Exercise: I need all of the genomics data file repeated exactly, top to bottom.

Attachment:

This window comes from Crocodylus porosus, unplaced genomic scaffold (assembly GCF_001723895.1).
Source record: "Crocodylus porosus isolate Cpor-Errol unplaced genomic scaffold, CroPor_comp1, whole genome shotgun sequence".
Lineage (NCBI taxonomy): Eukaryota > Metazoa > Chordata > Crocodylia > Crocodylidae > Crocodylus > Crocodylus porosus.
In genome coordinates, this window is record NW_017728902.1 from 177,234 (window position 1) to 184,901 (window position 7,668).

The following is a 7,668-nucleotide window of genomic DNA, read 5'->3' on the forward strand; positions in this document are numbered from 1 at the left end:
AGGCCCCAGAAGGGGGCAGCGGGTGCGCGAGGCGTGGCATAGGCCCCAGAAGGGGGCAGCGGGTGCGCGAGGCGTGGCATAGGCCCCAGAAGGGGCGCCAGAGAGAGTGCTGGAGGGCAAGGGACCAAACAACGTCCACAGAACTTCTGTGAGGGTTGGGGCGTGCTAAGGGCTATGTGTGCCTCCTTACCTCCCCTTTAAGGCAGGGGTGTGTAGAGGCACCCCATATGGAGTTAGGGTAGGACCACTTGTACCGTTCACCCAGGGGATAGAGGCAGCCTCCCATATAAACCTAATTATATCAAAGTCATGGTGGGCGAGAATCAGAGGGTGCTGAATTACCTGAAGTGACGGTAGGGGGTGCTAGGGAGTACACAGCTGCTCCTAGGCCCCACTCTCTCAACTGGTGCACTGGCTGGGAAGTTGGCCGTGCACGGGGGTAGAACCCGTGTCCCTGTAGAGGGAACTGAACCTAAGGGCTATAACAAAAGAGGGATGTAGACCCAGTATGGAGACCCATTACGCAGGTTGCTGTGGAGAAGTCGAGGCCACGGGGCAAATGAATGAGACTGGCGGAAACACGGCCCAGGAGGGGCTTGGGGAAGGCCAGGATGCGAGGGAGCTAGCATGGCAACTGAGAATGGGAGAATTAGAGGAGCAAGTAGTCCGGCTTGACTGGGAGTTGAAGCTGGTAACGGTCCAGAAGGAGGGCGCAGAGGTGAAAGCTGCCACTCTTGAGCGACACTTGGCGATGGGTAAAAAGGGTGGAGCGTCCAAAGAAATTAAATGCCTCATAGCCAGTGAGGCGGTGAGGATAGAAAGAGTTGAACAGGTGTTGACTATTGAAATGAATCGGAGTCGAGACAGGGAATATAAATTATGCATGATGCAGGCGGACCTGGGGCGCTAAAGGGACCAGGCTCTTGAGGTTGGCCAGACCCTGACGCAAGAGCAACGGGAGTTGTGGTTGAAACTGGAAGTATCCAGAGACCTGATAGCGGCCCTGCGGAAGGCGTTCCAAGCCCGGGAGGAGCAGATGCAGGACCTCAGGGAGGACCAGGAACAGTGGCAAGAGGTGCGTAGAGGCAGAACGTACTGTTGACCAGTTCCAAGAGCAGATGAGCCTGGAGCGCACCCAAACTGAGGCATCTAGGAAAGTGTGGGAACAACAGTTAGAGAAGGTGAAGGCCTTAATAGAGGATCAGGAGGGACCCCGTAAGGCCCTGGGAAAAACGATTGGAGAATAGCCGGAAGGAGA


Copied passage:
This window comes from Crocodylus porosus, unplaced genomic scaffold (assembly GCF_001723895.1).
Source record: "Crocodylus porosus isolate Cpor-Errol unplaced genomic scaffold, CroPor_comp1, whole genome shotgun sequence".
Lineage (NCBI taxonomy): Eukaryota > Metazoa > Chordata > Crocodylia > Crocodylidae > Crocodylus > Crocodylus porosus.
In genome coordinates, this window is record NW_017728902.1 from 177,234 (window position 1) to 184,901 (window position 7,668).

The following is a 7,668-nucleotide window of genomic DNA, read 5'->3' on the forward strand; positions in this document are numbered from 1 at the left end:
AGGCCCCAGAAGGGGGCAGCGGGTGCGCGAGGCGTGGCATAGGCCCCAGAAGGGGGCAGCGGGTGCGCGAGGCGTGGCATAGGCCCCAGAAGGGGCGCCAGAGAGAGTGCTGGAGGGCAAGGGACCAAACAACGTCCACAGAACTTCTGTGAGGGTTGGGGCGTGCTAAGGGCTATGTGTGCCTCCTTACCTCCCCTTTAAGGCAGGGGTGTGTAGAGGCACCCCATATGGAGTTAGGGTAGGACCACTTGTACCGTTCACCCAGGGGATAGAGGCAGCCTCCCATATAAACCTAATTATATCAAAGTCATGGTGGGCGAGAATCAGAGGGTGCTGAATTACCTGAAGTGACGGTAGGGGGTGCTAGGGAGTACACAGCTGCTCCTAGGCCCCACTCTCTCAACTGGTGCACTGGCTGGGAAGTTGGCCGTGCACGGGGGTAGAACCCGTGTCCCTGTAGAGGGAACTGAACCTAAGGGCTATAACAAAAGAGGGATGTAGACCCAGTATGGAGACCCATTACGCAGGTTGCTGTGGAGAAGTCGAGGCCACGGGGCAAATGAATGAGACTGGCGGAAACACGGCCCAGGAGGGGCTTGGGGAAGGCCAGGATGCGAGGGAGCTAGCATGGCAACTGAGAATGGGAGAATTAGAGGAGCAAGTAGTCCGGCTTGACTGGGAGTTGAAGCTGGTAACGGTCCAGAAGGAGGGCGCAGAGGTGAAAGCTGCCACTCTTGAGCGACACTTGGCGATGGGTAAAAAGGGTGGAGCGTCCAAAGAAATTAAATGCCTCATAGCCAGTGAGGCGGTGAGGATAGAAAGAGTTGAACAGGTGTTGACTATTGAAATGAATCGGAGTCGAGACAGGGAATATAAATTATGCATGATGCAGGCGGACCTGGGGCGCTAAAGGGACCAGGCTCTTGAGGTTGGCCAGACCCTGACGCAAGAGCAACGGGAGTTGTGGTTGAAACTGGAAGTATCCAGAGACCTGATAGCGGCCCTGCGGAAGGCGTTCCAAGCCCGGGAGGAGCAGATGCAGGACCTCAGGGAGGACCAGGAACAGTGGCAAGAGGTGCGTAGAGGCAGAACGTACTGTTGACCAGTTCCAAGAGCAGATGAGCCTGGAGCGCACCCAAACTGAGGCATCTAGGAAAGTGTGGGAACAACAGTTAGAGAAGGTGAAGGCCTTAATAGAGGATCAGGAGGGACCCCGTAAGGCCCTGGGAAAAACGATTGGAGAATAGCCGGAAGGAGA